I grew up learning to invest in men who didn’t invest in me. I always saw their value (sometimes before they saw it in themselves), but they never seemed to actually see or honor mine. It was later in my life when I finally realized this, and it wasn’t until these last few years that I realized that I didn’t see the value in myself or else I never would’ve connected with the guys I dealt with in the first place. I grew up loving the ideas of who I thought men were in my life, from so-called friends to boyfriends.
Because I was picky about who I dated, it was a joy to immerse myself in a guy I finally felt was worth my time. The problem, however, was that those guys were never ready for me. They never wanted to settle down. I was always the “good woman” who simply wasn’t enough. It was there, in that void of compromise, where I and my self-esteem unconsciously learned to chase and settle. Pitiful. Why was this the case?
With that said, let me make the disclaimer that this isn’t a man-bashing, woman-shaming article. It’s merely my attempt to zero in and shed light on an unhealthy pattern we’ve seen all our lives on television and in relationships. Hopefully this helps someone.
So again I ask, Why did I settle and chase? Where did this come from? I’ve heard many women somewhat boast and proclaim, “I don’t chase men because they chase me”. I shake my head because we women still chase by luring. We simply make the men think it was their idea. But how we dress and carry ourselves is commonly a pursuit to get a man. We long for acceptance like any other.
Back to the point. I understood my daddy’s value long before he understood it in himself. This is where it started for me. Every child understands the value of their parent before we can even talk. That bond and knowing is established early on. It’s natural to depend on the parent; for a daughter to depend on her daddy. Being a daddy’s girl should be okay and automatic. So why do I tack Syndrome onto “Daddy’s Little Girl”? Please catch this…
I’m no social scientist—no Dr. Joy Degruy (love her!), yet I’ve recognized a common dysfunctional dating pattern in women who grew up without their dads or with dads who didn’t truly invest themselves and their time into their daughters. No matter what any woman says, we all want to be daddy’s girl. We pursue our dads and their attention. We all want to be innocently treasured in daddy’s eyes. We want that feeling of being special knowing that we make him happy and bring joy to his heart for all the joy he brings.
But this is too often not the truth. Our realities are war-torn and stricken with sin, abandonment and broken promises. At best, some of us were merely tolerated and only spoken to when convenient or under some obligation or pressure. This is where the syndrome gets added on. We allow our love interests to treat us in the same careless ways! Our dad’s did it to us first and so it’s become our norm to accept this unhealthy behavior from other men we desire to have in our lives.
We often hear people say how a woman has “daddy issues”. Well we can’t say this without looking at the initial onset of her issues which starts with the daddy, hence the label. In dating, some women, like myself, haven’t realized where or why they began having deep interests in men who didn’t reciprocate their feelings. They haven’t wondered why they always invest emotionally in men who don’t invest emotionally back into them!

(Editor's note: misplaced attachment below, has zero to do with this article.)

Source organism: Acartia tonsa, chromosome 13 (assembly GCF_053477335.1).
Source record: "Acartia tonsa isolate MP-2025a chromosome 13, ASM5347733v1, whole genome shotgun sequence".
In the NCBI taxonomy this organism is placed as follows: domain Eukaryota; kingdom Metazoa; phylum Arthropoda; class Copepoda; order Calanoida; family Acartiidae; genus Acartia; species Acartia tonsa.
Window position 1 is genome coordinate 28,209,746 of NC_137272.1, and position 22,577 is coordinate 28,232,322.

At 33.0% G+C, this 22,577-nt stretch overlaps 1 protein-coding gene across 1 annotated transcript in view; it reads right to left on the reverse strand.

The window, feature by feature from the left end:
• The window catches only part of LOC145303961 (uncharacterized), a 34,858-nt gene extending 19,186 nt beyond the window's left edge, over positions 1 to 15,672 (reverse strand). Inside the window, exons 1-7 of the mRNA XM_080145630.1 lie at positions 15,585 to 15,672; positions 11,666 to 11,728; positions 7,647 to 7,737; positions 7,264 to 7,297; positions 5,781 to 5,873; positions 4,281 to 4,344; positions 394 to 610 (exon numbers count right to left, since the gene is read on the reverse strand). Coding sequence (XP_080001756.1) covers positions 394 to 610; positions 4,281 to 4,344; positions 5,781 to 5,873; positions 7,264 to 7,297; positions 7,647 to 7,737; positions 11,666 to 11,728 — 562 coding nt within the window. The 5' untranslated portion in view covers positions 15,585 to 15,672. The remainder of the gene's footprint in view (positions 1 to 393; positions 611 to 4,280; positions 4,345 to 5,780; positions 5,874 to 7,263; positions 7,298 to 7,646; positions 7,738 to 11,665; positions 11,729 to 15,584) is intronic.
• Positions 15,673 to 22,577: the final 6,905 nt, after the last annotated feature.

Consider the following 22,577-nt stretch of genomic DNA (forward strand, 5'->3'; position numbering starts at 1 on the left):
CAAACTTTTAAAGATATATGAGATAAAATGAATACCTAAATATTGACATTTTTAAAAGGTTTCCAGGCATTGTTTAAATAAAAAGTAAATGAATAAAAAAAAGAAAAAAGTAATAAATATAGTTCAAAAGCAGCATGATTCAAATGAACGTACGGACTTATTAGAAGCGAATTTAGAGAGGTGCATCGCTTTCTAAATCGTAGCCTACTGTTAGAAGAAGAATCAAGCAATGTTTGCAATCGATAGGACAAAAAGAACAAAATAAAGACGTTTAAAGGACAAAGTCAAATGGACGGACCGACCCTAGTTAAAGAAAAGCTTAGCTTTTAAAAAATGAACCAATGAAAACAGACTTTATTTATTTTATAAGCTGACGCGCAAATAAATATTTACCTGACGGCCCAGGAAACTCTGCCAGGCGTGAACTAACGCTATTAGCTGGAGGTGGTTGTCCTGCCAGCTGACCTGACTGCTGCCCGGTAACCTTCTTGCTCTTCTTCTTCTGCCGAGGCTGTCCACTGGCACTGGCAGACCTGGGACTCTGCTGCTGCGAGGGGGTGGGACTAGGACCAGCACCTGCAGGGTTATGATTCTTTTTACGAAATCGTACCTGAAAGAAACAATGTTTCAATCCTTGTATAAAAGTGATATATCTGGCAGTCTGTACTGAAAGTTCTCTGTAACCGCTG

Let me tell you sisters, this is a learned behavior. It’s an unconscious default pattern and until women come to observe this pattern (among others), we don’t make effective changes. We were trained from childhood to chase daddies who aren’t invested in us! Our daddies, whether they want to believe it or not, teach us how to interact with men. They teach us through their investment in us or lack thereof. But a daughter and a woman’s longing are the same—a desire to be loved by those who seem unattainable. So dysfunctional, I know. But we see it everyday.
Some may think this article is a cop-out for women making poor choices in men. It’s not about bashing our daddies but rather learning from them for the sake of doing better. This article is to tell women, my sisters, to stop making poor choices in men. Let us not be ignorant of the enemies devices. The enemy may have broken up our homes and healthy relationships with our dads, but we still have the Lord! Our heavenly Father is a Father to the fatherless. He’s our leader and example. He pursues us and washes us with His word. He renews us and covers us. He delights in us and carries our heavy burdens while His are light. The Lord desires that we embrace Him knowing that He won’t leave us nor forsake us. He won’t ignore our hopes, nor deny our feelings. He speaks with love, care and purpose.
Let us no longer suffer from Daddy’s Little Girl Syndrome by investing time, energy, money, our emotions, our health, our lives into men who have invested nothing godly and productive into us. It should take way more than decent looks, smooth talk, swagger and maybe some anointing or money to get us invested in a man. (Please note that anointing does not always make a man marriage material).
Jesus laid His life down for us. These men don’t even want to hardly pick up a phone without thinking they’ve actually done something worthwhile to win us over. Let us not waste anymore of ourselves. We are too highly treasured in the sight of God to settle for being treated and viewed as a cubic zirconia in an egotistical man’s eye. We must value God and ourselves first or we will always feel like the tail and not the head; beneath instead of above. Let us no longer act like broken little girls when we should instead operate as victorious women and daughters in Christ.